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Good honors police in rally in Greene Co.

Good honors police in rally in Greene Co.

Bob Good, Republican 5th district nominee for Congress, held a campaign rally in support of law enforcement on the steps of the Stanardsville courthouse on Thursday, Sept. 10.

Roughly 25 people gathered, the majority of which were not masked, to hold signs and wave flags as the national anthem was sung by Stanardsville resident Bert Nye, pledge of allegiance was recited and prayers were said by Pastor Wendell Lamb ahead of Good’s speech.

“I believe Bob will bring to Congress just what you’re looking for,” said Co-Director for Women For Good Barb Sherman. “There are three major areas: law enforcement, of course, is one of those major areas, and Bob is really concerned about law enforcement safety. He’s also concerned about jobs in the economy—I’m sure everybody in this group is concerned about the economy—and then, of course, the COVID situation. So those are things that he’s working on researching and will take with him to Congress.”

A former Campbell County supervisor, Good graduated from Liberty University in 1988 and worked in banking for 17 years before accepting a position with his alma mater in 2005. During his time in Campbell County, he was known for vocal support of public safety and the second amendment, according to his website.

Sherman reminded those in attendance to make sure they are registered to vote and to take advantage of the ability to vote early in person at the registrar’s office.

“You never know what could happen on voting day,” she said. “We were told this morning by the registrar’s office that there’s a trailer they are setting up for early voting in person, so we’re urging you to vote in person and you can do that here at the trailer starting Sept. 18 and going through the end of October, and we’re urging you to take somebody with you when you go—take a carload, go out to lunch or something afterwards—but go vote early to make sure your vote is in and that it counts.”

Good began his speech by praising President Trump’s handling of foreign affairs.

“The number one job of government I’ve often said is to keep us safe, and on the federal level, that looks like what our president has done with building up our military and building up our respect and our strength in the eyes of the world,” Good said. “The way he has confronted foreign nations and reined in those who wish us harm and made us less dependent on foreign nations for essential things and the way that he has worked to secure our borders … the number one role of government is to keep us safe; if we’re not safe, nothing else matters.”

Good called to mind the 19th anniversary of the Sept. 11 terrorist attacks and how those events shone a spotlight on the importance of first responders in our communities.

“Tomorrow we will recognize the anniversary of the day where that rang true, perhaps more than any time in our lifetimes, the importance of those heroes—those first responders, those who rush in when the rest of us are rushing out, those who go to work every day not knowing what that day will hold, not knowing if they’ll come home the same way they left that morning.”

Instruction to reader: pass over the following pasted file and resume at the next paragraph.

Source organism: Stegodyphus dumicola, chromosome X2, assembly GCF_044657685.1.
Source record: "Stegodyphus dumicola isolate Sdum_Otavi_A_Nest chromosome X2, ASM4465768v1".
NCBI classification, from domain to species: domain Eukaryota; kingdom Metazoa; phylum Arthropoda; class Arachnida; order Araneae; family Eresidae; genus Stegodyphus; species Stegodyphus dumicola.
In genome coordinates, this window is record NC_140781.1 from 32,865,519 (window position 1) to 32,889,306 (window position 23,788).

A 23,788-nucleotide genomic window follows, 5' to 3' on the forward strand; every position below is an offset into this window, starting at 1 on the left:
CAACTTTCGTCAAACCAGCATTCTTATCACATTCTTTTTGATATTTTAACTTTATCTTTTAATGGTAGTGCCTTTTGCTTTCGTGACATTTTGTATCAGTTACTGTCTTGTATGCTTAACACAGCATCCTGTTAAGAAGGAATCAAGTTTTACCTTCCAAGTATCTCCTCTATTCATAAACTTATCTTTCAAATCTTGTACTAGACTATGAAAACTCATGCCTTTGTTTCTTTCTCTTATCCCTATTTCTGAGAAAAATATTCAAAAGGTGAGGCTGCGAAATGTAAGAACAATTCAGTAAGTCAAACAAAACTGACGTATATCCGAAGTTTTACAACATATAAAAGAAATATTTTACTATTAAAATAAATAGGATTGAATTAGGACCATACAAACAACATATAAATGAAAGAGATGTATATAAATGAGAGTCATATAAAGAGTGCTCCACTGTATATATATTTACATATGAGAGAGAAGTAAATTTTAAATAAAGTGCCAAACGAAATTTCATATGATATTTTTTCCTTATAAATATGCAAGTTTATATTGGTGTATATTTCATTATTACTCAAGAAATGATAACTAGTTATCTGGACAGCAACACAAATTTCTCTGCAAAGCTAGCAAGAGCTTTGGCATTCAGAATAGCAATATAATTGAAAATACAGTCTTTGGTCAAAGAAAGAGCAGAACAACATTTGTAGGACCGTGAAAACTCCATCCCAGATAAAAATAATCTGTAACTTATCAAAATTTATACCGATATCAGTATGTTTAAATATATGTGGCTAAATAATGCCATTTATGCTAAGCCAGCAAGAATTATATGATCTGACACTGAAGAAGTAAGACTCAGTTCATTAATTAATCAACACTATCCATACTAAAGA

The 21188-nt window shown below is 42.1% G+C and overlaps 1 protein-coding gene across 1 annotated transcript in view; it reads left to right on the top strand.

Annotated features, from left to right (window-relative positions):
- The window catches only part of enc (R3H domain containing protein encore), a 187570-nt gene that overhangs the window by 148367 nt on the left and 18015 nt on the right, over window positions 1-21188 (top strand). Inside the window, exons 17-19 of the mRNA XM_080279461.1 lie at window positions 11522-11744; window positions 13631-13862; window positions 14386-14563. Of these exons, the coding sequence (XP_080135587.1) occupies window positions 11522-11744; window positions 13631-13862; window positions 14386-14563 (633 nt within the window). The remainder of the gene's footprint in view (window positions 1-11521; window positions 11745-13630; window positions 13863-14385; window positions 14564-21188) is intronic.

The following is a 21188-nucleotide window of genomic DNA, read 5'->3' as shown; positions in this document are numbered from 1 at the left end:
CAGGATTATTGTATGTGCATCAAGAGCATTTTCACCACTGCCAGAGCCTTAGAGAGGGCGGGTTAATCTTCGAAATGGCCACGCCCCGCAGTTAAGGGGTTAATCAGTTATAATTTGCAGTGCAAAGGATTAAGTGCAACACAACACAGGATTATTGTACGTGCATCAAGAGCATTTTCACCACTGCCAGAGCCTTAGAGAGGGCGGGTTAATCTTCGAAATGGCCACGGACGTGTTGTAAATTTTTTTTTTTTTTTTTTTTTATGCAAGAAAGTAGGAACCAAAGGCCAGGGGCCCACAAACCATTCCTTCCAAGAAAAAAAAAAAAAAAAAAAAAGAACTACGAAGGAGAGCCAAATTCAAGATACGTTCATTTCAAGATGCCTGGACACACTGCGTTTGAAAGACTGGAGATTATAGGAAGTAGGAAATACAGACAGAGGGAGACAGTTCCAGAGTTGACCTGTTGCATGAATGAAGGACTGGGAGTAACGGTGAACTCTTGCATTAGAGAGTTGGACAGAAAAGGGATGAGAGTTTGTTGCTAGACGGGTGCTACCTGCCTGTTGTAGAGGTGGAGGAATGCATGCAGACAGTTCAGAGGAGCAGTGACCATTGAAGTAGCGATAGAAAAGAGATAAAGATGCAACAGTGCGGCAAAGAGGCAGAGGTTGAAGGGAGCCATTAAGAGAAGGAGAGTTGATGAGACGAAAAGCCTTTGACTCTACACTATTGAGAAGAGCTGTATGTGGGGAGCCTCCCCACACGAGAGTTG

Good said that he believes the current climate of racial unrest, coupled with protests and riots, are being fueled by the Democratic Party.

“We’ve watched for months now … the violence, the rioting, the lawlessness, the attacks on innocent civilians, the destruction and burning and looting of property … and in these Democrat-run cities, these Democrat governors … letting it go unchecked, refusing to support the local law enforcement,” he said.

Good refused to respond to questions from several RISE (Resist Injustice-Stand and Educate) protestors who asked for evidence to support these claims. The three protestors were holding signs at the back of the rally and attempted to ask for clarification after Good’s claims about unchecked rioting but were cut off.

“The Democratic Party, including my opponent, has marched with the radical (Black Lives Matter) movement, the movement that wants to destroy and tear down our country; that has called for the elimination of the police,” Good said in response to the protestors. “If you’ve not been on their website to see what they truly stand for, the anarchy—these trained Marxists who are trying to implement socialism in our country—trying to destroy our country.”

Good warned that his opponent in the race, Democratic nominee Dr. Cameron Webb, also supports lawlessness and anarchy.

“My opponent stands with the radical BLM movement,” Good said. “Now he doesn’t like it when I say he wants to defund our police … he wants to reduce the funding or reallocate the funding, and I tell you we need more funding, more support for our police officers and better pay.”

Webb is an internal medicine doctor and director of health policy and equity at the University of Virginia.

“I believe it ought to be a hate crime when someone attacks a police officer; there needs to be a healthy respect for law enforcement,” Good continued. “That’s critical to the foundation of a nation that’s based on the rule of law … I believe that it ought to be an automatic death penalty if you kill a police officer.”

Good ended his speech on a patriotic note and drowned out attempted request for response from the protestors with more patriotic music while posing for photos with the local law enforcement personnel in attendance.

“We stand with President Trump,” he said. “We stand with our law enforcement and we say ‘thank you’ for having our backs every day. We’ve got your back today.”

Good held eight rallies over the past week, from Bedford, Appomattox and Buckingham counties on Sept. 8 to Greene and Fauquier counties Sept. 10 and Pittsylvania, Halifax and Mecklenburg counties Sept. 15.

For more information on Good’s campaign, visit

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